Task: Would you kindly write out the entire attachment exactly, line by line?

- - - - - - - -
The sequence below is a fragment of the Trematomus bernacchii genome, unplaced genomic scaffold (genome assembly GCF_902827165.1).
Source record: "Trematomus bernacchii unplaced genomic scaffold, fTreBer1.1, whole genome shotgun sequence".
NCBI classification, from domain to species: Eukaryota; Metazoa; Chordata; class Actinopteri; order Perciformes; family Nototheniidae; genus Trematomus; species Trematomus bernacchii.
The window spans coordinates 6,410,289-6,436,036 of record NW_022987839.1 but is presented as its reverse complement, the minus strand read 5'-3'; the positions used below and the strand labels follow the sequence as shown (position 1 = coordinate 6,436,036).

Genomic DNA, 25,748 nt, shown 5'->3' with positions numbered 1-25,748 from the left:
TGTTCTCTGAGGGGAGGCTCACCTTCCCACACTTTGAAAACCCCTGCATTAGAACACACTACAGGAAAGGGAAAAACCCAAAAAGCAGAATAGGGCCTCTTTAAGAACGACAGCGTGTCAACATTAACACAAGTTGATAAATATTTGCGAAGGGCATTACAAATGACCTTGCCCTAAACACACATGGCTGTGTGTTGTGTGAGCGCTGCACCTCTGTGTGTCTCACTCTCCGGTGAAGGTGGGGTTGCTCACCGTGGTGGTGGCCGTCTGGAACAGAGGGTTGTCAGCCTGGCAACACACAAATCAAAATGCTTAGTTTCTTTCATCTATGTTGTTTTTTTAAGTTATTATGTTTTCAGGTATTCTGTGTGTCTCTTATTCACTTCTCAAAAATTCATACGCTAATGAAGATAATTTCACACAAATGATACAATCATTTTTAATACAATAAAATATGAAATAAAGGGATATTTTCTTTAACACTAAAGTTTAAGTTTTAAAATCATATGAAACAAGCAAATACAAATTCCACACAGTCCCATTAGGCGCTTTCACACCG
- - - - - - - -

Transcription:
The sequence below is a fragment of the Trematomus bernacchii genome, unplaced genomic scaffold (genome assembly GCF_902827165.1).
Source record: "Trematomus bernacchii unplaced genomic scaffold, fTreBer1.1, whole genome shotgun sequence".
NCBI classification, from domain to species: Eukaryota; Metazoa; Chordata; class Actinopteri; order Perciformes; family Nototheniidae; genus Trematomus; species Trematomus bernacchii.
The window spans coordinates 6,410,289-6,436,036 of record NW_022987839.1 but is presented as its reverse complement, the minus strand read 5'-3'; the positions used below and the strand labels follow the sequence as shown (position 1 = coordinate 6,436,036).

Genomic DNA, 25,748 nt, shown 5'->3' with positions numbered 1-25,748 from the left:
TGTTCTCTGAGGGGAGGCTCACCTTCCCACACTTTGAAAACCCCTGCATTAGAACACACTACAGGAAAGGGAAAAACCCAAAAAGCAGAATAGGGCCTCTTTAAGAACGACAGCGTGTCAACATTAACACAAGTTGATAAATATTTGCGAAGGGCATTACAAATGACCTTGCCCTAAACACACATGGCTGTGTGTTGTGTGAGCGCTGCACCTCTGTGTGTCTCACTCTCCGGTGAAGGTGGGGTTGCTCACCGTGGTGGTGGCCGTCTGGAACAGAGGGTTGTCAGCCTGGCAACACACAAATCAAAATGCTTAGTTTCTTTCATCTATGTTGTTTTTTTAAGTTATTATGTTTTCAGGTATTCTGTGTGTCTCTTATTCACTTCTCAAAAATTCATACGCTAATGAAGATAATTTCACACAAATGATACAATCATTTTTAATACAATAAAATATGAAATAAAGGGATATTTTCTTTAACACTAAAGTTTAAGTTTTAAAATCATATGAAACAAGCAAATACAAATTCCACACAGTCCCATTAGGCGCTTTCACACCG